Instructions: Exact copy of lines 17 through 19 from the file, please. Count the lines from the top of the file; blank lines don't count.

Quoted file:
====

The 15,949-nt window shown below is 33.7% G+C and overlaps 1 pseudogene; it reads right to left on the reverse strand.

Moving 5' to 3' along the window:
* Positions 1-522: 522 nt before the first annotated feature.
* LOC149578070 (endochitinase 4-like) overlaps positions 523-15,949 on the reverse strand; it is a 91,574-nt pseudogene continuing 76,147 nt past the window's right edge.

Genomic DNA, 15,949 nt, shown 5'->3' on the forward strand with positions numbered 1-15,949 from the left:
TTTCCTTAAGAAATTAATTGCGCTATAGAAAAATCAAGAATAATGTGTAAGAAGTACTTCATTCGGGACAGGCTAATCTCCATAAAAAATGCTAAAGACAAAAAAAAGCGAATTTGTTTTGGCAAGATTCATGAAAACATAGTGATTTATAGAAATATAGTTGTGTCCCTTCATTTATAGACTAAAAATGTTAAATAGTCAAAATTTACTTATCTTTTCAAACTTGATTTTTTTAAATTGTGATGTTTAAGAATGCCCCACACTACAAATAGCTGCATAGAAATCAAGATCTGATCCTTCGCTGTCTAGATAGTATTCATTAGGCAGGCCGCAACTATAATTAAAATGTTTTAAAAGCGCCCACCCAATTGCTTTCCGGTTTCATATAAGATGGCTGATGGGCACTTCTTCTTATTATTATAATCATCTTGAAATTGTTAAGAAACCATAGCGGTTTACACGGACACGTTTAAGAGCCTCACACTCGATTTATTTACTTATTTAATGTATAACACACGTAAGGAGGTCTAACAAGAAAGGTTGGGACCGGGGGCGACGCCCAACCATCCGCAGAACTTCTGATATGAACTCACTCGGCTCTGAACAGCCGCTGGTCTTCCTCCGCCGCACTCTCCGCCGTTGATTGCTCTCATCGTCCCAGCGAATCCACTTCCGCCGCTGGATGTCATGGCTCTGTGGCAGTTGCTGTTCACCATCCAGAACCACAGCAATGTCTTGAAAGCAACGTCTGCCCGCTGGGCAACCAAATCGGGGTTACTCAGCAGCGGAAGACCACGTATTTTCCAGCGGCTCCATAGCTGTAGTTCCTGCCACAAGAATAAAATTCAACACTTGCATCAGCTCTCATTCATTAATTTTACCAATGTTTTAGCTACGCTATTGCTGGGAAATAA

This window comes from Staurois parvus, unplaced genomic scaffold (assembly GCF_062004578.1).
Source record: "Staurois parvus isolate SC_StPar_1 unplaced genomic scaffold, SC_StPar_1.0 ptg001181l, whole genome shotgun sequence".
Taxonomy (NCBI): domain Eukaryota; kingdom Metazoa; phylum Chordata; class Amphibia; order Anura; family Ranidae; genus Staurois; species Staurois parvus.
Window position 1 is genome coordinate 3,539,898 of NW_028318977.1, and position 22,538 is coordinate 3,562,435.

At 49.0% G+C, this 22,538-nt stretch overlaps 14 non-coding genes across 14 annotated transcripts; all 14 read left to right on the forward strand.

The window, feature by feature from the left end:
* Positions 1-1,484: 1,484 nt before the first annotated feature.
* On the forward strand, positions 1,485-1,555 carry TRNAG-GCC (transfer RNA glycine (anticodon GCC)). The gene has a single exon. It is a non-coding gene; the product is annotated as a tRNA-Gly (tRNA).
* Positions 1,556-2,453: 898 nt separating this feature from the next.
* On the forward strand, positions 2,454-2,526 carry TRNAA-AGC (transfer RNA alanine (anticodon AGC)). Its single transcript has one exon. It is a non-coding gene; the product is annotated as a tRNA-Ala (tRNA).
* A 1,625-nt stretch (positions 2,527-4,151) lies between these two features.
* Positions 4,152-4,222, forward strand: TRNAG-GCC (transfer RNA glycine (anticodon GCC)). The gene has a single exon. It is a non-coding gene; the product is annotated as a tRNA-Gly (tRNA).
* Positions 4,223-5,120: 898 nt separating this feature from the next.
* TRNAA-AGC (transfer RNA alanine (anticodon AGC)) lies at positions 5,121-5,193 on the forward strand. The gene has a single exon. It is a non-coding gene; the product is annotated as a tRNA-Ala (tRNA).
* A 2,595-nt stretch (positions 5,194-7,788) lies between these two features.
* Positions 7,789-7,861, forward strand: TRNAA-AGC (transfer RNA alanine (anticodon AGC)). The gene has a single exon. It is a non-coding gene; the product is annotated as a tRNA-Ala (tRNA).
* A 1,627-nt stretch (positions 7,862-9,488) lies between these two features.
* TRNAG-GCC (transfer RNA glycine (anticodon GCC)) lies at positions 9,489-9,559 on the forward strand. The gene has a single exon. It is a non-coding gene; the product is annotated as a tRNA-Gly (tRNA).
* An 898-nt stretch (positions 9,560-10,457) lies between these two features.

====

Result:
* A 1,625-nt stretch (positions 2,527-4,151) lies between these two features.
* Positions 4,152-4,222, forward strand: TRNAG-GCC (transfer RNA glycine (anticodon GCC)). The gene has a single exon. It is a non-coding gene; the product is annotated as a tRNA-Gly (tRNA).
* Positions 4,223-5,120: 898 nt separating this feature from the next.